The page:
Sunday, July 8, 2012

Back to the code

The last couple of years have been a whirlwind and in my time running a relatively large part of a relatively large project I was often unable to spend time keeping up to date in any technology other than that at hand at the present time.  I have finally been able to put my head up for some air so to speak and get my head back in the tech world that I feel I have turned my back on in the last 18 months. I may post more about this soon however for now it is updates on stuff I have been playing with lately.

Im quite keen to dive back into JavaScript, which would have sounded weird to me 10 years ago as it was a language that at the time I thought was just a hack fest. Having grown up somewhat and having more experience with the language it is obvious that it deserves a bit more respect than that. With HTML 5 and Windows 8 fully harnessing javascript and the acknowledgement of node.js as a legitimate backend technology, JavaScript is here to stay. As I started diving back into the JS world I realised that my knowledge of JS fundamentals was woefully lacking.

My first step back into the JS journey is getting my head around what JS actually is (vs what I thought it was). Being a prototype based language and not a class based language, it offers different ways of solving similar solutions to languages I'm more used to. This does not mean you cant use conventional OO based techniques, we know you can, but it means you may have to rethink how you could best solve those problems. Most of the change comes into the definition of the objects, not so much the use of them... well... kinda. For more good reading on JS for people with OO background have a look into this nice blog series on the topic.

One of the major steps forward in JS, as the language has not really changed, are the new APIs available.  I have the fortune of having some friends that are in web based start ups that I can tap into as a source of up-to-date trends and whats hot in the "valley". A few of those things that I have picked up lately are UnderScore.js, Backbone.js and in the testing realm Jasmine and Sinon for isolation/mocking.

UnderScore is a handy utility library that provides a bunch of assistance functions especially helpfully, amongst other things, in the handling of collections. As it is a utility library its super helpful and at 1000 lines in a single file, if you really want to know how it all works, you are only an hour or two away from figuring it all out. I would certainly read through the website as it quickly and succinctly describes all its functions. Being a .Net fan-boi, Linq is dear to my heart, so I was please to see that method chaining was supported albeit not as cleanly as something like linq.js, but hey you cant have everything :).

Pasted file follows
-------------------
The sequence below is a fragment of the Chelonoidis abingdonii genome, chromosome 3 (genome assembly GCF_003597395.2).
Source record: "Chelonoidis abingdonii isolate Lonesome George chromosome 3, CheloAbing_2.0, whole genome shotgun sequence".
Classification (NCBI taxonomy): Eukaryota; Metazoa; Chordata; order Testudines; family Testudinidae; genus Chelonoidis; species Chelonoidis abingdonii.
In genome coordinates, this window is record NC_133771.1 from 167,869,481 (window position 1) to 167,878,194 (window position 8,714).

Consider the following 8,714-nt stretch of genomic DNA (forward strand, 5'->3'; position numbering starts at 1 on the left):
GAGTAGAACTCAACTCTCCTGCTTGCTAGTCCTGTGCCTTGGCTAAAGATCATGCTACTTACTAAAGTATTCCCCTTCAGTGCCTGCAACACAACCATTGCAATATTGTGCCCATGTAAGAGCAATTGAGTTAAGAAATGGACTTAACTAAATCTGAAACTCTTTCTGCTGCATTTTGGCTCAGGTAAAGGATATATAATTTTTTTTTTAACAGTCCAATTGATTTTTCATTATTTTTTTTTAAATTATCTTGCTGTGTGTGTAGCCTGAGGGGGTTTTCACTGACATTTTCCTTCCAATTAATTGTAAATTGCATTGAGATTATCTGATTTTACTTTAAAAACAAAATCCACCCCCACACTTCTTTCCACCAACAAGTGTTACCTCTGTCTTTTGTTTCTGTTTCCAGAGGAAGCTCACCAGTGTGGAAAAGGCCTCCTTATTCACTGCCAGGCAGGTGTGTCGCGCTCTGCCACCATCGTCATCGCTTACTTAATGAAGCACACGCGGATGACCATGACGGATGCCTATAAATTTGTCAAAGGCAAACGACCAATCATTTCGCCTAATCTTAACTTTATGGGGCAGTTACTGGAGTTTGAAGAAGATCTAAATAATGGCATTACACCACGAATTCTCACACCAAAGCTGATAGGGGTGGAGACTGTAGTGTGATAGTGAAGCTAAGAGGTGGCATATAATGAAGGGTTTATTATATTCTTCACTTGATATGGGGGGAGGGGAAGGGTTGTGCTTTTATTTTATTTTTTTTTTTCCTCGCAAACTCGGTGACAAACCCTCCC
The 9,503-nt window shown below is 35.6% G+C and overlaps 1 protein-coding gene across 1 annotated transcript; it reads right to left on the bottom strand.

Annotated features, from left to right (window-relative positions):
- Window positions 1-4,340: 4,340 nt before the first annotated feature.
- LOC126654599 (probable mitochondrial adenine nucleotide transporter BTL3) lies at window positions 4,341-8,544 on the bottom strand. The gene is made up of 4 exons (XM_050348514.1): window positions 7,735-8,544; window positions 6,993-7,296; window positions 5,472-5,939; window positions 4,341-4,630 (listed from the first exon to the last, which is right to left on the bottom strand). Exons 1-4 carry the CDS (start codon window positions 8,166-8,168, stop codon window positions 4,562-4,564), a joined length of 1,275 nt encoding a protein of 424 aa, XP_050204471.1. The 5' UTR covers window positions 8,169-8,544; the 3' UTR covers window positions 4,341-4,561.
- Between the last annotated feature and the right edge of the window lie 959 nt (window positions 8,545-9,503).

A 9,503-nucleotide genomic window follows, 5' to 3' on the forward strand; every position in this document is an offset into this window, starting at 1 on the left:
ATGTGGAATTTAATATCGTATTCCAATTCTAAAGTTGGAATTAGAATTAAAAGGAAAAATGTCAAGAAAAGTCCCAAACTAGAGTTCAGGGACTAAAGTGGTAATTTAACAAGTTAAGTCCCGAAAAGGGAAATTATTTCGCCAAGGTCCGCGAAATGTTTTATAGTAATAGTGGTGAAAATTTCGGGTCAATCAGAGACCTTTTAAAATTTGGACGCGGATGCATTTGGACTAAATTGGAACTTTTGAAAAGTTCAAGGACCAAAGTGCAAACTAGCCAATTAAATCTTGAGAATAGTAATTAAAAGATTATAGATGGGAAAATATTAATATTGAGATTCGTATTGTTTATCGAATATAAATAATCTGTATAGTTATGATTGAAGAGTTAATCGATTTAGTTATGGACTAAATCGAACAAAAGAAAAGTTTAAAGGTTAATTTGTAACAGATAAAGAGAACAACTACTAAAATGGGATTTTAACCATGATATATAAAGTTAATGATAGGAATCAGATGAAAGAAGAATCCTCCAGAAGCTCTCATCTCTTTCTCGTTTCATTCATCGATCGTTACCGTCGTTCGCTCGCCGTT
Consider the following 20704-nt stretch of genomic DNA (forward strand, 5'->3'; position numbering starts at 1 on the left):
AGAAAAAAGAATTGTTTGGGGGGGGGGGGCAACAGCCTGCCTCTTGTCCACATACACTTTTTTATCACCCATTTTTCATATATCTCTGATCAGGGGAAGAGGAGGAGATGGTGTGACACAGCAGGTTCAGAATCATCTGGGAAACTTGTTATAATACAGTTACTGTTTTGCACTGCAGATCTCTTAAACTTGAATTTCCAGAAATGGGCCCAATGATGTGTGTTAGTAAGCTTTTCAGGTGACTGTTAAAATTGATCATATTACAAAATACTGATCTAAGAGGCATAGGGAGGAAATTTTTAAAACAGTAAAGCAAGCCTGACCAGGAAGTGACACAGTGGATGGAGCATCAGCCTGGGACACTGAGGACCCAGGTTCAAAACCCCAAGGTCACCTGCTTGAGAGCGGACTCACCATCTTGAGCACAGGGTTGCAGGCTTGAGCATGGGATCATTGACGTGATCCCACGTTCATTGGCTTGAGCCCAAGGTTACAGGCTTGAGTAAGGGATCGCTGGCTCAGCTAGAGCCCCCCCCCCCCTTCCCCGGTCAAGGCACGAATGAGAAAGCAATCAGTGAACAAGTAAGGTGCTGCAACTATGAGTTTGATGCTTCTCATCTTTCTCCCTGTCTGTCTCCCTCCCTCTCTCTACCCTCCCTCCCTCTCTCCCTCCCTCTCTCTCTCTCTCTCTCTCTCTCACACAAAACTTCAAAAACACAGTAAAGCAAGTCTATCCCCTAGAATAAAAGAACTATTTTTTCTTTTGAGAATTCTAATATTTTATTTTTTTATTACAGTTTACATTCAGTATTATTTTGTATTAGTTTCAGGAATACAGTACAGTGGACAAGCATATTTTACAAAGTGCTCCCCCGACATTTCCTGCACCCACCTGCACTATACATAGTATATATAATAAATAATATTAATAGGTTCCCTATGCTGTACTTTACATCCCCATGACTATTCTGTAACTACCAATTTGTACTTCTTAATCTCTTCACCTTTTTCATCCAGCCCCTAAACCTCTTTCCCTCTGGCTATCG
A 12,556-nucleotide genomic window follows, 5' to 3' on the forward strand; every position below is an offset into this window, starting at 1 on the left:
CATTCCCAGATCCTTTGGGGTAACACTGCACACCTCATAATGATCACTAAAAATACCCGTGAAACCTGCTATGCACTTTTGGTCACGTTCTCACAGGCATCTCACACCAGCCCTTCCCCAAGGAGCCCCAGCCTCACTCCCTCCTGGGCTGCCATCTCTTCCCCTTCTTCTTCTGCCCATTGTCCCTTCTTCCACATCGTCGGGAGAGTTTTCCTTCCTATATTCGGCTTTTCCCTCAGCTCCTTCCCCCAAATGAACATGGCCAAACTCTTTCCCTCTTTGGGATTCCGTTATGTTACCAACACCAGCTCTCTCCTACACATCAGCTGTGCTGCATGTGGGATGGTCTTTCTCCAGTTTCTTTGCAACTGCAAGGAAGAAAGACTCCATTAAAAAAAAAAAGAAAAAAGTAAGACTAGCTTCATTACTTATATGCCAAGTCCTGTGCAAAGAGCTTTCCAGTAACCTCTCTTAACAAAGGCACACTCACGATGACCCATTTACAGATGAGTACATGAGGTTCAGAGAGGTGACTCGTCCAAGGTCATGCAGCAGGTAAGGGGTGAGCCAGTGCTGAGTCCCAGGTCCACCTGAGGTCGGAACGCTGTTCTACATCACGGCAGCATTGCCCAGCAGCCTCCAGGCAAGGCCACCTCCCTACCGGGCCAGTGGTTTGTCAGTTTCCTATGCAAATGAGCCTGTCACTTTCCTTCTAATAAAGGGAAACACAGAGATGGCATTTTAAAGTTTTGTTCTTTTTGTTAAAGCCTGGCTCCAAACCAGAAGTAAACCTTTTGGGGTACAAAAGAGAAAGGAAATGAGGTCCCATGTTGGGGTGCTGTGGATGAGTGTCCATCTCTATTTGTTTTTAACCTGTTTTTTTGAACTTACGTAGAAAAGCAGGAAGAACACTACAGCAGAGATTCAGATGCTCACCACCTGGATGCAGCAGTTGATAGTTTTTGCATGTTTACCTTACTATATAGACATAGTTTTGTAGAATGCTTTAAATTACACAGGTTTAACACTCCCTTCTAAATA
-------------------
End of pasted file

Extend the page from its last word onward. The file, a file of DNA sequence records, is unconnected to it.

Backbone to me is much more interesting. I have many times bumbled my way through DOM manipulation handling various client side events using JS.  Backbone comes to the rescue by providing a Model-View binding approach that I am much more comfortable with (at least conceptually) and leads to clean SoC and a testable model, which is all good stuff.
Learning the basics of Backbone is not super obvious and the docs IMO are not super helpful either (I have been spoilt lately learning rails with a tonne of good docs). Fortunately the PeepCode series has been a fantastic resource with 3 video tutorials and the accompanying source code so you can follow along.

Now there is no point in saying Backbone is super testable without testing it and Jasmine with Sinon fit in nicely here. Jasmine and Sinon are covered in the PeepCode series and also in this nice blog series.
Backbone goes a long way in addressing my issues that I had with my previous "DOM manipulation" heavy approach, and Jasmine fits hand and hand with an improve testing approach. If you are used to BDD style frameworks like Cucumber or SpecFlow then Jasmine maybe for you, however if you prefer standard xUnit style testing there is always QUnit.

Sinon is also a nice fit with testing as Backbone has some convention based features that allow you to hit backend servers for model updates and persistence; Sinon steps in and saves you some pretty serious pain if you were serious testing your models over the wire.

Hopefully I will give some more feedback on these various APIs and approaches as I get a bit more experience in them, however for now it is just a link fest. Depending on how well my ventures into Backbone go I may or may not use Reactive Extensions for JS. Reactive Extension (RX) is something that is pervasive on the code base I currently work on so it is an obvious choice for me to experiment with. RX is a brilliant API for event based data streams and is something that I think will become common place in .Net in the very near future. For more info check out Intro To Rx

See y'all soon.


1 comment:

Rhys Campbell said...

Looks like Derick Bailey is runing Backbone js classes and has some good info and post eg :